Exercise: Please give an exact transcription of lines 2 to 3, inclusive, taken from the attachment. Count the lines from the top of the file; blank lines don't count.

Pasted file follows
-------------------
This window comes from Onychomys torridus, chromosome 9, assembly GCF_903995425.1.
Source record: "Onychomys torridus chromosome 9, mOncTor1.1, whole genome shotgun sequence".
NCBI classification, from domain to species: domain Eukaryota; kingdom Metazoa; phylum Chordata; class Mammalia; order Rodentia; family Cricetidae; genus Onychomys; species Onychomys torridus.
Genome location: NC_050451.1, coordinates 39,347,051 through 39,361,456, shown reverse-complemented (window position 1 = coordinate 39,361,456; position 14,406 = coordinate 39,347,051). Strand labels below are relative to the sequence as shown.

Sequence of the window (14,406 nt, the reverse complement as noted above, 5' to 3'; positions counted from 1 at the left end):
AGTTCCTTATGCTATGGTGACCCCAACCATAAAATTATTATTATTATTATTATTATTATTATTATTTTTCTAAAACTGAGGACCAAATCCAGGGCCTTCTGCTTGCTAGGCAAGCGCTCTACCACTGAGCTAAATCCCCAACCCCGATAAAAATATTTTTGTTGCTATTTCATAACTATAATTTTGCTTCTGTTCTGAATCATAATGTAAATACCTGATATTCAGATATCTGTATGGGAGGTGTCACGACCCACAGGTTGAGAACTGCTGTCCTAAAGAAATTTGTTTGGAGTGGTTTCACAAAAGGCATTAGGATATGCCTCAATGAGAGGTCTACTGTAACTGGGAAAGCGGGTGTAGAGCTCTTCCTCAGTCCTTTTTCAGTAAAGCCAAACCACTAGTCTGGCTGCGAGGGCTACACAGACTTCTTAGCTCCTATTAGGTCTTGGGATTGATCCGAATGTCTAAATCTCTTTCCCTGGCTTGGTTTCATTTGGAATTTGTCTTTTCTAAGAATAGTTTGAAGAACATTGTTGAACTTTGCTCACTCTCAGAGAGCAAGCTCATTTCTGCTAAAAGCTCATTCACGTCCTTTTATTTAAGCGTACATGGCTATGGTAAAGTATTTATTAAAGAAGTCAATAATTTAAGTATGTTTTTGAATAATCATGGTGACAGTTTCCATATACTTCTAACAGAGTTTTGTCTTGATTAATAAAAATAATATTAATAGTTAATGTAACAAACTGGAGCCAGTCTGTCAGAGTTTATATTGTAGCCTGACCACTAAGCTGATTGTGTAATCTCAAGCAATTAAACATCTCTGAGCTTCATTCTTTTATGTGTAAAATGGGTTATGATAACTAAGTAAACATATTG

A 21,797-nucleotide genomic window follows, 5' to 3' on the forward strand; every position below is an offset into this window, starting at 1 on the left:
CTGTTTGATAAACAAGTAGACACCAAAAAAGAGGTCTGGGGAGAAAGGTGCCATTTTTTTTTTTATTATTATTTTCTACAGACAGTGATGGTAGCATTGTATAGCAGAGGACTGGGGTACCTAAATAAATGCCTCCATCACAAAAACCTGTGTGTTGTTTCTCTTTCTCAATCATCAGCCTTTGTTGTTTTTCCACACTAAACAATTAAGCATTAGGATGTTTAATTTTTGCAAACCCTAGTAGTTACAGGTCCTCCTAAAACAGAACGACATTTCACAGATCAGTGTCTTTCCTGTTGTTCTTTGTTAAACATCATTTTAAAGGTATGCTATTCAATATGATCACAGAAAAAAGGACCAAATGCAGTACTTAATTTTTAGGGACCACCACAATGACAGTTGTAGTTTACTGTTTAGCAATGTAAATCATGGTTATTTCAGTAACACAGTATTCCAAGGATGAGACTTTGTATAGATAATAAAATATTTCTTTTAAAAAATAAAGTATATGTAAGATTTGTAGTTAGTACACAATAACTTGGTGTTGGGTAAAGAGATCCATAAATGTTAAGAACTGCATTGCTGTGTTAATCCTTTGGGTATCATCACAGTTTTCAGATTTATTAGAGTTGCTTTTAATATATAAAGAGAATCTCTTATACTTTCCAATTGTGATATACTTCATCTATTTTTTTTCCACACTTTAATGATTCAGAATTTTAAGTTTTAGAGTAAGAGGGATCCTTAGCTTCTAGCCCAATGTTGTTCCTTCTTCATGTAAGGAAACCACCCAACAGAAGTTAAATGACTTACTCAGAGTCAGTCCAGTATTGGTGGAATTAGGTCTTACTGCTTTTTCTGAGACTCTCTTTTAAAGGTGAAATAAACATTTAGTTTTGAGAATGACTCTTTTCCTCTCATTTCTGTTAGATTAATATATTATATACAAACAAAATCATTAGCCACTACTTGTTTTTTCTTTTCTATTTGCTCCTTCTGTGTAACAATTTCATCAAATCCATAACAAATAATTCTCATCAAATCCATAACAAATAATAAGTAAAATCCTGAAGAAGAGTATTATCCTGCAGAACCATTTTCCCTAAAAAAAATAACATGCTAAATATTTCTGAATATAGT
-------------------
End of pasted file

Source record: "Onychomys torridus chromosome 9, mOncTor1.1, whole genome shotgun sequence".
NCBI classification, from domain to species: domain Eukaryota; kingdom Metazoa; phylum Chordata; class Mammalia; order Rodentia; family Cricetidae; genus Onychomys; species Onychomys torridus.